HISTORY PMSS Summary 1944-1945

Pine Mountain Settlement School
Series 04: HISTORIES
1937-2000 HISTORY PMSS Summaries

HISTORY PMSS Summary 1944-1945

Tags: History PMSS summary 1944-1945, staff, events, reports, number of students, special days, forest fires, sports, observances, marriage, plays, Roosevelt’s death, folk dancing, speakers, buildings, county school system, co-op store

TRANSCRIPTION: HISTORY PMSS Summary 1944-1945 [image 27]

History of the Pine Mountain Settlement School

Staff Members:

Stuyvesant (Peter) Barry, Sociology, English
Alice Barry, Seventh-Eighth Grades
Birdena Bishop, Dietitian
Abby Christensen, Folk Dancing
Alice Cobb, Publicity
Edith Cold, English, Library
Ruth Danner, Nurse
Arthur Dodd, Principal, Print Shop
Georgia Dodd, Housemother, West Wind
Grace Feng, Nurse
William Hayes, Farm, Dairy, Poultry
Gladys Hill, Co-op Teacher, Store
Alice Joy Keith, Science, Math Teacher
Helen Kingsbury, Home Economics, Girls Industrial
Dorothy LaRue Nurse (Part-time)
Glenn LaRue, Woodwork, Plant repairs
Josephine Merrill, Housemother, Boys House
Dorothy Nace, Office Secretary
Margaret Nace, Bookkeeper
Burton Rogers, Counselor, Chapel, Community Group
Mary Rogers Civics, Community, Far House Housemother
Grace Rood, Nurse, Community Group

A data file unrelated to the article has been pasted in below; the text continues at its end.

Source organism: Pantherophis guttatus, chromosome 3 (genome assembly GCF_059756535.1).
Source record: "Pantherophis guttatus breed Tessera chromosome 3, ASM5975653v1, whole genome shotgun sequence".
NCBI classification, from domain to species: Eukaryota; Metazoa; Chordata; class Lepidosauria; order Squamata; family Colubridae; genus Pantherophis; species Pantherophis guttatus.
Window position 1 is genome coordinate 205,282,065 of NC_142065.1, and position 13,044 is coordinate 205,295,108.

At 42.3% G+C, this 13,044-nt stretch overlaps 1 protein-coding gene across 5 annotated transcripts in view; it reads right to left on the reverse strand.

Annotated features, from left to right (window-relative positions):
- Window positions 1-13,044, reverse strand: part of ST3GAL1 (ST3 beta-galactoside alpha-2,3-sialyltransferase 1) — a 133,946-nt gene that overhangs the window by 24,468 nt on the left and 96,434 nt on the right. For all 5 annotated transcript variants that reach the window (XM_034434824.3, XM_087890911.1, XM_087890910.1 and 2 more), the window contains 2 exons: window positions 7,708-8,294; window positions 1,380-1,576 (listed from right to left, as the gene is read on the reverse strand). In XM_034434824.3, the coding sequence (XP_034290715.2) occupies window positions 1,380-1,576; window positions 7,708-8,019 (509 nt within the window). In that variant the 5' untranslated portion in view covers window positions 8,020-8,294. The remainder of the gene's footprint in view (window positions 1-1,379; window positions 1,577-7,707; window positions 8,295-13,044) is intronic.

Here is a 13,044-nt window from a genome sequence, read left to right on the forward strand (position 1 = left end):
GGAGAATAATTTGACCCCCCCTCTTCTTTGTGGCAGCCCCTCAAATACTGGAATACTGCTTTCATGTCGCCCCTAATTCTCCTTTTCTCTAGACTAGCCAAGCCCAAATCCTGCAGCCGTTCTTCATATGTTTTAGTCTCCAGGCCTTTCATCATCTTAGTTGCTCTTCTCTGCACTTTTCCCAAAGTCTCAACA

Minerva Sparrow, English, Pine Cone, School House
Edna Spinney, Housemother, Big Log
Dr. Emma Tucker, Doctor, Infirmary (Nov. – Jan.)
Dr. Francis Tucker, Doctor, Community
Flora Willis, Housemother, Far House
Brit Wilder, Maintenance, Transportation
Rev. and Mrs. Baker, Doctor, Infirmary (Nov. – Jan.)
Anna Pishzak, Big Laurel Medical Settlement
Marjorie Robinson, Big Laurel Medical Settlement
H. R. S. Benjamin, Director
Sally Cornett, Laundress
Alice Pennington, Kitchen Assistant
Marbeth Peters, First Cook
Chester Jackson, Miner
Martin Baker, Nightwatchman
Henry Lewis, Fireman, Farm Assistant

No. of students: 100 (Approx.)

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Page 2, 1944-45


Fair Day returned to its original pattern of exhibits, ballad singing, a softball game, and a movie. Former teacher John Spelman III visited 10 days, including Fair Day.

Mountain Day included the usual hike to the Fire Tower, ice cream, and an evening dancing party.

PMSS boys helped to fight a fire on Line Fork.

Pine Mountain and Red Bird met “half-way” at Beech Fork for an October 21 ball game, which Pine Mountain won for the first time in the Red Bird – Pine Mountain competition.

The success of the Fair Day barbecue led students and workers to contribute money to purchase a pig for barbecue before the traditional Halloween party.

November 11 observance included recognition of 4 former PMSS students who have been killed in action (Bob Creech, Raymond Pennington, Hebert Engel and Hobart Shepherd) as well as the 156 former students represented by stars on the service flag in the living room.

Preparations for the Thanksgiving Ball included prom cards, Home Economics class sewing of dresses, and Miss Christensen’s visit to teach new dances. Since it was Leap Year, girls asked boys to the ball.

The Christmas season had the traditional activities. In February a “Defense Ball” was held, with corsages and boutonnieres made of savings stamps.

Friday, March 9, Miss Grace Feng, foster daughter of the Drs. Tucker, who had worked at PMSS several months over a period of three years, was married to Dr. T. C. Liu. The entire student body and staff were served wedding cake and punch by the Senior Girls at the Laurel House reception,